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Al Cannon shows how these answers lie not in the brass the instruments are made of, but in the journey that air takes from the musician’s lungs to the instrument’s bell. Lesson by Al Cannon ...


How Brass Instruments Work. Brass instruments are any tube that can be played with the lips. They're not always brass, as instruments like the Aborigine digeridoo, and the conch shell, are made of wood, and shell, respectively. However, most modern brass instruments have a long, cone-shaped tube and flaring bell.


Brass instruments get their sound from the vibrations of the musician's lips. This works by the player putting their lips tightly into the mouthpiece and blowing. The vibration between the lips and mouthpiece causes the air to vibrate down the long brass tube.


Basically, a trumpets is an amplifier, a sort of acoustic megaphone. The sound that gets amplified is the buzzing of the lips. The lip buzz is therefore the fundamental essence of a brass instrument's sound, and it works like this: The player firms the muscles of his lips, then blows air out past them at a high enough speed and pressure to make the lips buzz.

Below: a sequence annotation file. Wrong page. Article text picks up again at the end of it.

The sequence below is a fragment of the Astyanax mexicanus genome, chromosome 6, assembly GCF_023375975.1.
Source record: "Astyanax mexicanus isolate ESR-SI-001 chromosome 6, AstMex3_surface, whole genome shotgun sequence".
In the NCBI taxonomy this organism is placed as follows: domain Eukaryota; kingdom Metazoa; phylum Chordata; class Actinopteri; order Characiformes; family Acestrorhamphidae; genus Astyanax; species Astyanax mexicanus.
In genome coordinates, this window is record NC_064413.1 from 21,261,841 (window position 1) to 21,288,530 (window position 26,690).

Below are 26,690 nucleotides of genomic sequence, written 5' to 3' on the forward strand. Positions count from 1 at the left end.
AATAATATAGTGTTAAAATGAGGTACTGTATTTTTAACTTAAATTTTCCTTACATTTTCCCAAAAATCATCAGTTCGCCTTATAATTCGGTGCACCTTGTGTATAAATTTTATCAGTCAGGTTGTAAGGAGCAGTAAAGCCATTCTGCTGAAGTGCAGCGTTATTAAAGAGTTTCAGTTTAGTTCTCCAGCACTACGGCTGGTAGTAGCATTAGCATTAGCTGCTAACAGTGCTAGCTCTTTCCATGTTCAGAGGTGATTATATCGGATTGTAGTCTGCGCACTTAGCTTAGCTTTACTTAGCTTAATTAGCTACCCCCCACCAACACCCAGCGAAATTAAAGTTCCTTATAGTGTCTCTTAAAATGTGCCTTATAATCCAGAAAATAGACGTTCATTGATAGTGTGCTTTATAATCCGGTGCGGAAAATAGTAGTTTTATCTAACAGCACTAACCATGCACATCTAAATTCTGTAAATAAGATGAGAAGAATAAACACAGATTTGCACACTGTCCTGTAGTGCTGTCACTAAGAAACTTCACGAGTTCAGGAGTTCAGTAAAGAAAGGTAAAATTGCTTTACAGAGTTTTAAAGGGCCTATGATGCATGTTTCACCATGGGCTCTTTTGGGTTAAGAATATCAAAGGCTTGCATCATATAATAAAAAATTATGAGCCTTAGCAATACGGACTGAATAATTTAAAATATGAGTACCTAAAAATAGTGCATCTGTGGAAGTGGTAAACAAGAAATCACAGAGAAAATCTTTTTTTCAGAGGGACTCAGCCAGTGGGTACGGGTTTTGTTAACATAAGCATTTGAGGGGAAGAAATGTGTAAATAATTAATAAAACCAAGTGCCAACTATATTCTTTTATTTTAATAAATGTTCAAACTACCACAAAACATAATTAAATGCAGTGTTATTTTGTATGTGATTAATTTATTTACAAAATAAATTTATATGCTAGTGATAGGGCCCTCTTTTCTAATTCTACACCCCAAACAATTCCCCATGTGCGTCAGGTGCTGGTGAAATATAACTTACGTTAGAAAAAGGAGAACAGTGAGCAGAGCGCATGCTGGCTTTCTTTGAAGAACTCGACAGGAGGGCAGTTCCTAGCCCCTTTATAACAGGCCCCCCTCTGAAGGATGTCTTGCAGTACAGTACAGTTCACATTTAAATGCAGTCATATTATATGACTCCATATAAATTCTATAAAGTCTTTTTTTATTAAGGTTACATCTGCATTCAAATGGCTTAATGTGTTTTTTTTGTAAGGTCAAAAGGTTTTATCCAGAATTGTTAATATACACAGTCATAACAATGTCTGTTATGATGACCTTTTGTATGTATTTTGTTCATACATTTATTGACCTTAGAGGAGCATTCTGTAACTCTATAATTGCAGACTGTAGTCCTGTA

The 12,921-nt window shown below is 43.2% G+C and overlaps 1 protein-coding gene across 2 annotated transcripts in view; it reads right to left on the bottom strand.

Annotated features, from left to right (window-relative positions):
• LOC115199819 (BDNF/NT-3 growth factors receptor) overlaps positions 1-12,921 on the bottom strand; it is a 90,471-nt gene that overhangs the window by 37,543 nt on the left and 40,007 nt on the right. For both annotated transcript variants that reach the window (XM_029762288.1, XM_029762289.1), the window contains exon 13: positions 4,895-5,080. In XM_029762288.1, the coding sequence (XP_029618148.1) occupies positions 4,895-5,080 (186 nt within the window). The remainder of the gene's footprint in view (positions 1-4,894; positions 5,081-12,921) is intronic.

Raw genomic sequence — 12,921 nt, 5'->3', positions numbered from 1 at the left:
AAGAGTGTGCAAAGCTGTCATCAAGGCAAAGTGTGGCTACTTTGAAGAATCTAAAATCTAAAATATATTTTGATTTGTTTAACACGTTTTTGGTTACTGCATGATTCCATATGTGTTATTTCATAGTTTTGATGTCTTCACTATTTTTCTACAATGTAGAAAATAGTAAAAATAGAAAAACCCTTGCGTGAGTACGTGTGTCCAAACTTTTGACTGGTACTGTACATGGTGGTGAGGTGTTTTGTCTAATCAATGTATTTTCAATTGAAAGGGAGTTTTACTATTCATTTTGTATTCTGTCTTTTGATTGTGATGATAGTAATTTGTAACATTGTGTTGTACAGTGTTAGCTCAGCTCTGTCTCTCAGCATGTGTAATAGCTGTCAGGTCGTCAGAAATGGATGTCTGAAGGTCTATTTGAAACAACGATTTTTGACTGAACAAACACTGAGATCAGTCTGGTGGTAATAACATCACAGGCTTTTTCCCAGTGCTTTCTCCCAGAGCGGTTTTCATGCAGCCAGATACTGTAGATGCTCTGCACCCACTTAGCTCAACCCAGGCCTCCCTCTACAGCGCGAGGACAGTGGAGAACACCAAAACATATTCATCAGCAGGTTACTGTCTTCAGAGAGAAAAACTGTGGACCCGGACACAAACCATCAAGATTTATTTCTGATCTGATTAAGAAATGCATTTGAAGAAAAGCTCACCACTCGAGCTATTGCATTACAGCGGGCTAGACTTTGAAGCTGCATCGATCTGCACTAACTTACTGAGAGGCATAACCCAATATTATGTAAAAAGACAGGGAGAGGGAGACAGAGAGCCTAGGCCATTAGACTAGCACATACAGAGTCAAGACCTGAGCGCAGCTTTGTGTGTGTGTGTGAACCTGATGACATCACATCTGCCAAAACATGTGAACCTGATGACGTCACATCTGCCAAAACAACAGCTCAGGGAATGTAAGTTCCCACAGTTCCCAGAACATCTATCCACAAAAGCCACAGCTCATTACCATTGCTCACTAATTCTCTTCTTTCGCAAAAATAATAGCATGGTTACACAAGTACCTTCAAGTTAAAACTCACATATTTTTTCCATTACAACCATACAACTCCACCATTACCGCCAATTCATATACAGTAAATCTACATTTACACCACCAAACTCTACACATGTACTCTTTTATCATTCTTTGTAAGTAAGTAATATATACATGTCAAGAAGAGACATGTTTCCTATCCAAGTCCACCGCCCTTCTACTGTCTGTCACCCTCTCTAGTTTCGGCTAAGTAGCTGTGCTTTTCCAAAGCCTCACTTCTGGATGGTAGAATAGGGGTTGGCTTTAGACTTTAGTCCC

A brass instrument is a musical instrument that produces sound by sympathetic vibration of air in a tubular resonator in sympathy with the vibration of the player's lips. Brass instruments are also called labrosones, literally meaning "lip-vibrated instruments".. There are several factors involved in producing different pitches on a brass instrument. ...


A transverse flute works by blowing air across a hole, much like blowing across a bottle makes a sound. It is one of the oldest ways to produce sound from a wind instrument. Transverse flutes are usually held horizontally. Whistle (Recorder) The whistle is very similar to a transverse flute.


Brass instruments [1] are somewhat unique in that multiple ranges of overtones [2] (within the harmonic series) are controlled purely by the buzzing of the lips. With this buzzing, differences in (1) air pressure blown, along with (2) muscles shap...


If you need a trumpet mute in a pinch, you can construct a fairly good substitute out of a plastic bottle. It might not give you quite the pitch of an actual mute, but it will give the instrument a more subtle, dark tone. This article will tell you how to create your own trumpet mute out of a plastic bottle in just a few easy steps.


Brass Instrument Workshop. 1822 Lower Roswell Rd. Marietta, GA 30068 . Tel: 770-565-9949. richita1@earthlink.net ...